Tuesday, April 19, 2011

Surest sign yet that Greek debt holders will take a "haircut"

Normally, longer term bonds trade a higher interest rates than shorter term bonds because the investors must be compensated for bearing the extra risk.  But the so called "yield curve" for Greek debt is inverted. From Calculated Risk:
The yield on Greece ten year bonds jumped to 14.5% today and the two year yield is now up to 20.3%. The curve is inverted because investors expect to wake up one morning and own longer maturity debt at lower rates. This possibility hits the price of the 2 year bond more than the 10 year.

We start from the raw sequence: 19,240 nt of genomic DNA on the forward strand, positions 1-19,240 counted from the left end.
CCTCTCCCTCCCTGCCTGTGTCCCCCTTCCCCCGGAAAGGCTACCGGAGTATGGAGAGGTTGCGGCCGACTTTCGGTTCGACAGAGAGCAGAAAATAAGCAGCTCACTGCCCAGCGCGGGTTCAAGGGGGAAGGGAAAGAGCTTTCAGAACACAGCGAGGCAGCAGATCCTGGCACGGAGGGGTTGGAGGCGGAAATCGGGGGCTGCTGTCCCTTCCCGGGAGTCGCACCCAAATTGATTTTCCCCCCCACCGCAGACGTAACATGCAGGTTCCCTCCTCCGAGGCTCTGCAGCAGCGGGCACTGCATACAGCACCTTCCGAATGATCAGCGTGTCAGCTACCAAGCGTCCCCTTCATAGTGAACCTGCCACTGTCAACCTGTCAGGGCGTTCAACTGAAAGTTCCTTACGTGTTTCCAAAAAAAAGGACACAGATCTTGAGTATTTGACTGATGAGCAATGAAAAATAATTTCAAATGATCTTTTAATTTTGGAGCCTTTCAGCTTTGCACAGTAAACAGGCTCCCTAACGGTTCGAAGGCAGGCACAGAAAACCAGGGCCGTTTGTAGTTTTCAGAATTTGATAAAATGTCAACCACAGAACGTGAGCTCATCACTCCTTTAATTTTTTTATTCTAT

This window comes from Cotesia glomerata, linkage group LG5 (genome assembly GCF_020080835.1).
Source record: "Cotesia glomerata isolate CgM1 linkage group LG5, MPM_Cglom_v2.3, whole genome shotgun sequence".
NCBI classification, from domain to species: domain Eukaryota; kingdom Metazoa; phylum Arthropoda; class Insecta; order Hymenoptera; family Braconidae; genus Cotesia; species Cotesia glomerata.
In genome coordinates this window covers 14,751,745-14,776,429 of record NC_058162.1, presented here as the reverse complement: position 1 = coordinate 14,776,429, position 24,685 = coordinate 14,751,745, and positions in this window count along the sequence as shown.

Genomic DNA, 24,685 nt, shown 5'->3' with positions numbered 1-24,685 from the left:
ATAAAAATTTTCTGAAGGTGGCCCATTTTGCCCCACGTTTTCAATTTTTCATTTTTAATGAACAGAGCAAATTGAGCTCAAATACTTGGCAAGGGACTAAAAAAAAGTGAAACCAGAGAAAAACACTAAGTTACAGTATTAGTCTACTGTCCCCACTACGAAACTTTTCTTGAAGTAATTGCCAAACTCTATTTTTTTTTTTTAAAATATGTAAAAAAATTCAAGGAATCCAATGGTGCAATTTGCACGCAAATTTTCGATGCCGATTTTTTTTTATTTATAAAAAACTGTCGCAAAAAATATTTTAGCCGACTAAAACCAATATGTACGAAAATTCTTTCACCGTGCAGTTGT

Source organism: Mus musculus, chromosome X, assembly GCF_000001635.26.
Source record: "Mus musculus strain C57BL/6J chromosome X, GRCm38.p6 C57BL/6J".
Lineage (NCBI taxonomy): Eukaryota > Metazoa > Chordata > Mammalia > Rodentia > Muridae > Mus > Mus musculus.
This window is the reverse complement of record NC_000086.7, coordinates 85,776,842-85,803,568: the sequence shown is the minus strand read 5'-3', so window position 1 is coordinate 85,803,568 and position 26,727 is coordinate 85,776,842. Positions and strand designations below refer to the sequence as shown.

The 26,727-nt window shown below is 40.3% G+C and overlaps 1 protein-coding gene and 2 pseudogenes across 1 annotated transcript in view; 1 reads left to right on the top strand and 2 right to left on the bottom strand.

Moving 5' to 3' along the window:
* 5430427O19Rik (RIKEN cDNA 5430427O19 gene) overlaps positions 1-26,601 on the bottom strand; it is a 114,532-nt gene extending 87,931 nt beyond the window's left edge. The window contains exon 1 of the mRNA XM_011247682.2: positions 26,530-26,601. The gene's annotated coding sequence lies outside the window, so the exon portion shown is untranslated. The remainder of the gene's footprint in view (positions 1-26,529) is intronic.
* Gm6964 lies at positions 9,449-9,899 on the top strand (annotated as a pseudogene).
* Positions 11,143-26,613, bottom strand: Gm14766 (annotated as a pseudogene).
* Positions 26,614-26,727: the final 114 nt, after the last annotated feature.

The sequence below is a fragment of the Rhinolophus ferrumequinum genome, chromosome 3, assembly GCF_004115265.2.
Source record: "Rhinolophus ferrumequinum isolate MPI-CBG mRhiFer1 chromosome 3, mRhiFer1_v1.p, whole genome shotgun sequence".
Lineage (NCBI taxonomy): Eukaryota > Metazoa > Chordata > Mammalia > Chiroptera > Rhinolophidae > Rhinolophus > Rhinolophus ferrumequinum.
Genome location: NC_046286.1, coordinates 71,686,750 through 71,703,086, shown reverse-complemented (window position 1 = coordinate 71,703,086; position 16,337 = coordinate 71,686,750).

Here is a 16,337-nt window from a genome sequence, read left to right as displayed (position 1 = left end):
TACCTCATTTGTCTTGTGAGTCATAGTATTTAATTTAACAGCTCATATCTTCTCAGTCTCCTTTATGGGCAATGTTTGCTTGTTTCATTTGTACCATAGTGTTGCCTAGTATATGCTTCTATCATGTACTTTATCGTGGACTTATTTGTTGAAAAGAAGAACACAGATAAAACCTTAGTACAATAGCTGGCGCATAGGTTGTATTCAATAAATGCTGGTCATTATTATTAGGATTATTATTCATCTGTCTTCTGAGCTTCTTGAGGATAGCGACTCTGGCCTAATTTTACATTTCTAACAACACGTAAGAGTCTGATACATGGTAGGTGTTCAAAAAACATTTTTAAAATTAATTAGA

In other words, the two year interest rates are above the ten year rates because investors have to be compensated for bearing the bigger risk of a haircut on the two year notes.

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